Prior to Your Arrival in the U.S.
It is important to think about arrival procedure at your port of entry before you leave home. On the day of your arrival, you will probably be tired after a long flight and it may be your first day in an English-speaking country.
If arriving by air, your flight attendant will distribute Customs Declaration Forms (CF-6059) and Arrival Departure Record Forms (I-94). These must be completed prior to landing. If arriving by land or by sea, a Customs and Border Patrol Officer at the port of entry will distribute these forms to be filled out before entry.
For more information on arrival procedures in the U.S., visit the EducationUSA website.
Arriving in the U.S.
What Happens on Arrival
You will present your documentation to the Department of Homeland Security Official and you will be photographed and electronically fingerprinted. This process is known as taking your biometrics, and will be administered by the Office of Biometric Identity Management, a division of the Department of Homeland Security. We recommend you look at the website to familiarize yourself with the process and the purpose of the procedure before you leave for the U.S. After passing immigration inspection, you will collect your luggage and show it to the Customs official. Finally, you will exit into the arrivals hall, and you have officially entered the U.S.
What to Do After Customs
- Change money: You will need some money for telephone calls, transportation, food, etc. There should be a bank in the airport. You may want to bring some U.S. dollars with you, in case you arrive late at night.
- Recheck your luggage: If your onward travel is by plane, you will clear immigration and customs at your first port of entry in the U.S., then recheck your luggage to your final destination. Some airports have a luggage transfer counter; others will ask you to take it to the new airline counter to check in.
- Locate the Ground Transportation Desk if you need to go into the city to catch a bus or train or to stay overnight. Tell the attendant where you want to go; you will be told which companies operate on that route and their costs. A city bus may be cheaper than a taxi. It is important to be sure that you use licensed taxis; the unlicensed one might cheat you.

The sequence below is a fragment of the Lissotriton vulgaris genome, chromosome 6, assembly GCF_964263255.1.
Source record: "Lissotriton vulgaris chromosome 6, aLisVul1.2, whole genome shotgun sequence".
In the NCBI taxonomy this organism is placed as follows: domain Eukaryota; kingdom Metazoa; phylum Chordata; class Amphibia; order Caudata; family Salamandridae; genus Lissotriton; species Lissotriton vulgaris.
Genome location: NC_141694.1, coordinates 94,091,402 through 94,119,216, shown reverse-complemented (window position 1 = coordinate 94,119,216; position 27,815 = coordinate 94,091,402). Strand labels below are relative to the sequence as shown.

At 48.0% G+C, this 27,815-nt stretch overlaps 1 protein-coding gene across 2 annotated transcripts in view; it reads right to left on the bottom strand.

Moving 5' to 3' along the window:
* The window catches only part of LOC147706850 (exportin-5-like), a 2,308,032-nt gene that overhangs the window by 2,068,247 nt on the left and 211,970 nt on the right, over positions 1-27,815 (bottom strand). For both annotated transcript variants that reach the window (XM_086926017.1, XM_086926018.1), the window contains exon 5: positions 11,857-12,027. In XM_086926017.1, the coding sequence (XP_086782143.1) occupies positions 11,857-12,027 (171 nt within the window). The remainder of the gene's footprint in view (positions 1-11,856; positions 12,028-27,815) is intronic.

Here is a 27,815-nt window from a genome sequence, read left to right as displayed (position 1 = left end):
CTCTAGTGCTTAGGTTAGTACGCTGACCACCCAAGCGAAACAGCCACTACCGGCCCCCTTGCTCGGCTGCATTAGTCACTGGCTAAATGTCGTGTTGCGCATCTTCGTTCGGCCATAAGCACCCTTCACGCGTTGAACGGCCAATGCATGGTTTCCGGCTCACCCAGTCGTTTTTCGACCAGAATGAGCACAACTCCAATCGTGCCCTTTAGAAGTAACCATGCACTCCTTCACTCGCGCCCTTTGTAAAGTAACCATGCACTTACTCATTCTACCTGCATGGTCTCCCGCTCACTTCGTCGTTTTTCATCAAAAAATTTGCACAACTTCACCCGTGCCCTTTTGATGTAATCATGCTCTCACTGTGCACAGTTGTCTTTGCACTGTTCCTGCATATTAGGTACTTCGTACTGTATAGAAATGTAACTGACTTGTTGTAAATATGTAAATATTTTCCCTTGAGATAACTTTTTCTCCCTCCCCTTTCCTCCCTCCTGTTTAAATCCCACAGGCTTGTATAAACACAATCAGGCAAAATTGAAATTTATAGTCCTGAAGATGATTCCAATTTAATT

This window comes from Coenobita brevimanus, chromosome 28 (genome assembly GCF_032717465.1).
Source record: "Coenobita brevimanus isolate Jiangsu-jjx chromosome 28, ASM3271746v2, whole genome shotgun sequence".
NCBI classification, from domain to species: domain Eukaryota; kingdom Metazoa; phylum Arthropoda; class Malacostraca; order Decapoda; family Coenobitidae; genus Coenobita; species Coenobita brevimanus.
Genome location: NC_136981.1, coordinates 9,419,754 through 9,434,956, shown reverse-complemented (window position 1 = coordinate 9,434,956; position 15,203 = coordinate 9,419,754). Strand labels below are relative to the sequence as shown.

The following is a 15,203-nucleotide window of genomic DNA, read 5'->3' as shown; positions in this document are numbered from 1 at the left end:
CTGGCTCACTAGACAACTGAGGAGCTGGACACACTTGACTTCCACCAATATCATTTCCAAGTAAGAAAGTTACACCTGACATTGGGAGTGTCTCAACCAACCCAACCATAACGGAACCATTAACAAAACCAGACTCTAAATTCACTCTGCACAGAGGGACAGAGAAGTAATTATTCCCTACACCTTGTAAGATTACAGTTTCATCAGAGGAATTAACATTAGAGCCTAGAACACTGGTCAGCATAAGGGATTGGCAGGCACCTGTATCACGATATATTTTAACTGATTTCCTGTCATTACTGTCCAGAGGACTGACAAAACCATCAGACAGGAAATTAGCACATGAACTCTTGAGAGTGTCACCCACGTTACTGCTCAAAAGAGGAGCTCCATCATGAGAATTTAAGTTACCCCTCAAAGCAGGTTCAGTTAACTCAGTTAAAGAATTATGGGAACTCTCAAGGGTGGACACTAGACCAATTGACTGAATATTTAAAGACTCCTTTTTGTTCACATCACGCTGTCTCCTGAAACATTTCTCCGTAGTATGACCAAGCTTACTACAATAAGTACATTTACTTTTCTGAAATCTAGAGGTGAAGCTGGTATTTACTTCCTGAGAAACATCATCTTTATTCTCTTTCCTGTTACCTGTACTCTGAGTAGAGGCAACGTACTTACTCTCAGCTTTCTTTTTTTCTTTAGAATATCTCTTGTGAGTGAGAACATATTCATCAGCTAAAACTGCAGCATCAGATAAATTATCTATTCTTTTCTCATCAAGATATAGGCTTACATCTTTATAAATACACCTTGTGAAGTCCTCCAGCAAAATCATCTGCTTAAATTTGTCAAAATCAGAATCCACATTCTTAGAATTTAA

- Ask for suggestions on where to stay overnight if necessary. The YMCA offers budget accommodations.
Who Can Help
Americans are used to being asked for help. Don't be afraid to ask, but you should choose the person(s) you ask carefully. The person(s) best able to help you are:
- Travelers Aid Desk: Most airports have a Travelers Aid desk, which is staffed by volunteers who are ready to help travelers.
- Information or Ground Transportation Desk
- Officials in uniform, such as airline personnel and airport police
Arrival in New York
You can take a bus from New York City to Worcester. There are two bus companies (Greyhound Bus or Peter Pan Bus Company) that offer service from the Port Authority Bus Terminal on 42nd Street and 8th Avenue in New York to Worcester, MA. The trip takes about five hours and costs approximately $42.00 one-way. There is also a shuttle bus that can take you from JFK Airport to the Port Authority Bus Station.
Upon arrival at the Worcester Bus Terminal, we suggest you take a taxi to the WPI campus. Taxi services are available from Yellow Cab of Worcester at a cost of approximately $8.00.
Arrival in Boston
If you are arriving in Boston at Logan Airport, there are a few websites that will help you navigate the city and get to Worcester. The Massachusetts Bay Transit Authority (MBTA) has an interactive website with maps and schedules for the subway (called the "T") and the commuter rail, which can take you to Worcester. Upon arrival at Union Station in Worcester, we suggest you take a taxi to the WPI campus.
You can also download directions if you’re planning on arriving at WPI by car.